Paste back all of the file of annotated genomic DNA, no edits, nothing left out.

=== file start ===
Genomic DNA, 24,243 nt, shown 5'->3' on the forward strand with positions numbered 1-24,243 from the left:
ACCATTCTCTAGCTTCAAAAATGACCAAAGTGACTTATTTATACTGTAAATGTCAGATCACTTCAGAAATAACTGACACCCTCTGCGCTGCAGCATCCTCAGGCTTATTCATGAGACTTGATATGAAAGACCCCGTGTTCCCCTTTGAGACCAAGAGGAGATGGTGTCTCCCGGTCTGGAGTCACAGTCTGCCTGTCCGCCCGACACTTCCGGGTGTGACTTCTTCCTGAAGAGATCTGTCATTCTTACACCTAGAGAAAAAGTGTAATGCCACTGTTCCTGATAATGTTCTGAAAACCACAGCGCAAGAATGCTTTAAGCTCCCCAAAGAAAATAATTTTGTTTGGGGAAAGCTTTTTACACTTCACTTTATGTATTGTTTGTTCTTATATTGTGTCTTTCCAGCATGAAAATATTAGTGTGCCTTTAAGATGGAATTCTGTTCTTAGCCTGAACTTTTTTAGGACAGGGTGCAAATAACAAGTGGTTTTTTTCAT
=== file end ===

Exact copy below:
Genomic DNA, 24,243 nt, shown 5'->3' on the forward strand with positions numbered 1-24,243 from the left:
ACCATTCTCTAGCTTCAAAAATGACCAAAGTGACTTATTTATACTGTAAATGTCAGATCACTTCAGAAATAACTGACACCCTCTGCGCTGCAGCATCCTCAGGCTTATTCATGAGACTTGATATGAAAGACCCCGTGTTCCCCTTTGAGACCAAGAGGAGATGGTGTCTCCCGGTCTGGAGTCACAGTCTGCCTGTCCGCCCGACACTTCCGGGTGTGACTTCTTCCTGAAGAGATCTGTCATTCTTACACCTAGAGAAAAAGTGTAATGCCACTGTTCCTGATAATGTTCTGAAAACCACAGCGCAAGAATGCTTTAAGCTCCCCAAAGAAAATAATTTTGTTTGGGGAAAGCTTTTTACACTTCACTTTATGTATTGTTTGTTCTTATATTGTGTCTTTCCAGCATGAAAATATTAGTGTGCCTTTAAGATGGAATTCTGTTCTTAGCCTGAACTTTTTTAGGACAGGGTGCAAATAACAAGTGGTTTTTTTCAT